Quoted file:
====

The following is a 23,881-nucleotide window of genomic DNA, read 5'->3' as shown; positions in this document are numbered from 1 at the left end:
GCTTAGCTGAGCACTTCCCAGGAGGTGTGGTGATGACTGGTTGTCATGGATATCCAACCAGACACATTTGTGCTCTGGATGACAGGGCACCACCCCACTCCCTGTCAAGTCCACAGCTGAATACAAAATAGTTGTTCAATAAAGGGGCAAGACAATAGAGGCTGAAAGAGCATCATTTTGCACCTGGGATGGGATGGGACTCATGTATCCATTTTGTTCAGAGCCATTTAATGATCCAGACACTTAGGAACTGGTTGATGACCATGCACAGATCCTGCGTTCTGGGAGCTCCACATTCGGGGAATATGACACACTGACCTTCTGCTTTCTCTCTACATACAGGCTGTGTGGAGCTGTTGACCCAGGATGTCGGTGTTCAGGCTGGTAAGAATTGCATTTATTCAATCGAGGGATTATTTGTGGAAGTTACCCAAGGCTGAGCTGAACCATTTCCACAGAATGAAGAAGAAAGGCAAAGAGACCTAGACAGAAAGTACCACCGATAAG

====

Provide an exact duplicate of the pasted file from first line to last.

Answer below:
The following is a 23,881-nucleotide window of genomic DNA, read 5'->3' as shown; positions in this document are numbered from 1 at the left end:
GCTTAGCTGAGCACTTCCCAGGAGGTGTGGTGATGACTGGTTGTCATGGATATCCAACCAGACACATTTGTGCTCTGGATGACAGGGCACCACCCCACTCCCTGTCAAGTCCACAGCTGAATACAAAATAGTTGTTCAATAAAGGGGCAAGACAATAGAGGCTGAAAGAGCATCATTTTGCACCTGGGATGGGATGGGACTCATGTATCCATTTTGTTCAGAGCCATTTAATGATCCAGACACTTAGGAACTGGTTGATGACCATGCACAGATCCTGCGTTCTGGGAGCTCCACATTCGGGGAATATGACACACTGACCTTCTGCTTTCTCTCTACATACAGGCTGTGTGGAGCTGTTGACCCAGGATGTCGGTGTTCAGGCTGGTAAGAATTGCATTTATTCAATCGAGGGATTATTTGTGGAAGTTACCCAAGGCTGAGCTGAACCATTTCCACAGAATGAAGAAGAAAGGCAAAGAGACCTAGACAGAAAGTACCACCGATAAG